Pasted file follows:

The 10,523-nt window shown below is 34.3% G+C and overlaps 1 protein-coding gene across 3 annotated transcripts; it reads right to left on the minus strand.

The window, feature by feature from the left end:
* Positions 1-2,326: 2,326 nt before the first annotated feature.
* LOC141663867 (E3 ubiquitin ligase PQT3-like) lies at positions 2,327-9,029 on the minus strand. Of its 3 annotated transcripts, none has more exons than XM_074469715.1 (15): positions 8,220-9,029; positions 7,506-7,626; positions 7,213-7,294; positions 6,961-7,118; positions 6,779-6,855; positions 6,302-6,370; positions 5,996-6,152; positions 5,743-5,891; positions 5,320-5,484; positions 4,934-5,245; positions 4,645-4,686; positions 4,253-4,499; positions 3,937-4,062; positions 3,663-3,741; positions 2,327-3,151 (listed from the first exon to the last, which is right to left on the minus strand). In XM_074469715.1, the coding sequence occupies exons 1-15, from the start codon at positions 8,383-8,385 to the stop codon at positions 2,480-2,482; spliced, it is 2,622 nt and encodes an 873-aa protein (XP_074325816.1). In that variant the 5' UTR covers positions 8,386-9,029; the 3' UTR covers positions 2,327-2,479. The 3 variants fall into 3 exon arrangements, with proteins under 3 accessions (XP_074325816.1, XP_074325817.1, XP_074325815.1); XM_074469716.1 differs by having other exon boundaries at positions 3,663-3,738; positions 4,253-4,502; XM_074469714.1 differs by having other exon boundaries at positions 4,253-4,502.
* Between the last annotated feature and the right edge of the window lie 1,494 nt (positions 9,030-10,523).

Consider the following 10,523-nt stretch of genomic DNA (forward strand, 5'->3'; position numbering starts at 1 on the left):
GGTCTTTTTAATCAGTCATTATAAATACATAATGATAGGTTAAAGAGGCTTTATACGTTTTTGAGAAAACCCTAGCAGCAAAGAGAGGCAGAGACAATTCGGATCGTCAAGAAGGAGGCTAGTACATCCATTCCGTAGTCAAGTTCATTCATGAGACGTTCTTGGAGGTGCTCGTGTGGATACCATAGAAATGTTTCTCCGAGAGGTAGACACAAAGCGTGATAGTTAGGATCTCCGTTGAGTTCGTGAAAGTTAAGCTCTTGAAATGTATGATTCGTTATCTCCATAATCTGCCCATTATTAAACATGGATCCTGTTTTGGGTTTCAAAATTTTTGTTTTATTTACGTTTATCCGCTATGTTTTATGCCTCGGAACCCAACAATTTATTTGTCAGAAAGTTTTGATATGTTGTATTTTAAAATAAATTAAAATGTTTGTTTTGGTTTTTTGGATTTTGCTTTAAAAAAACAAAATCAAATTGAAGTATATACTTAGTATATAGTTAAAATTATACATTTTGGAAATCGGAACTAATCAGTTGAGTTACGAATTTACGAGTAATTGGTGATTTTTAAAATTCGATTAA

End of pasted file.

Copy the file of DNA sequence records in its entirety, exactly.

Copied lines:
The 10,523-nt window shown below is 34.3% G+C and overlaps 1 protein-coding gene across 3 annotated transcripts; it reads right to left on the minus strand.

The window, feature by feature from the left end:
* Positions 1-2,326: 2,326 nt before the first annotated feature.
* LOC141663867 (E3 ubiquitin ligase PQT3-like) lies at positions 2,327-9,029 on the minus strand. Of its 3 annotated transcripts, none has more exons than XM_074469715.1 (15): positions 8,220-9,029; positions 7,506-7,626; positions 7,213-7,294; positions 6,961-7,118; positions 6,779-6,855; positions 6,302-6,370; positions 5,996-6,152; positions 5,743-5,891; positions 5,320-5,484; positions 4,934-5,245; positions 4,645-4,686; positions 4,253-4,499; positions 3,937-4,062; positions 3,663-3,741; positions 2,327-3,151 (listed from the first exon to the last, which is right to left on the minus strand). In XM_074469715.1, the coding sequence occupies exons 1-15, from the start codon at positions 8,383-8,385 to the stop codon at positions 2,480-2,482; spliced, it is 2,622 nt and encodes an 873-aa protein (XP_074325816.1). In that variant the 5' UTR covers positions 8,386-9,029; the 3' UTR covers positions 2,327-2,479. The 3 variants fall into 3 exon arrangements, with proteins under 3 accessions (XP_074325816.1, XP_074325817.1, XP_074325815.1); XM_074469716.1 differs by having other exon boundaries at positions 3,663-3,738; positions 4,253-4,502; XM_074469714.1 differs by having other exon boundaries at positions 4,253-4,502.
* Between the last annotated feature and the right edge of the window lie 1,494 nt (positions 9,030-10,523).

Consider the following 10,523-nt stretch of genomic DNA (forward strand, 5'->3'; position numbering starts at 1 on the left):
GGTCTTTTTAATCAGTCATTATAAATACATAATGATAGGTTAAAGAGGCTTTATACGTTTTTGAGAAAACCCTAGCAGCAAAGAGAGGCAGAGACAATTCGGATCGTCAAGAAGGAGGCTAGTACATCCATTCCGTAGTCAAGTTCATTCATGAGACGTTCTTGGAGGTGCTCGTGTGGATACCATAGAAATGTTTCTCCGAGAGGTAGACACAAAGCGTGATAGTTAGGATCTCCGTTGAGTTCGTGAAAGTTAAGCTCTTGAAATGTATGATTCGTTATCTCCATAATCTGCCCATTATTAAACATGGATCCTGTTTTGGGTTTCAAAATTTTTGTTTTATTTACGTTTATCCGCTATGTTTTATGCCTCGGAACCCAACAATTTATTTGTCAGAAAGTTTTGATATGTTGTATTTTAAAATAAATTAAAATGTTTGTTTTGGTTTTTTGGATTTTGCTTTAAAAAAACAAAATCAAATTGAAGTATATACTTAGTATATAGTTAAAATTATACATTTTGGAAATCGGAACTAATCAGTTGAGTTACGAATTTACGAGTAATTGGTGATTTTTAAAATTCGATTAA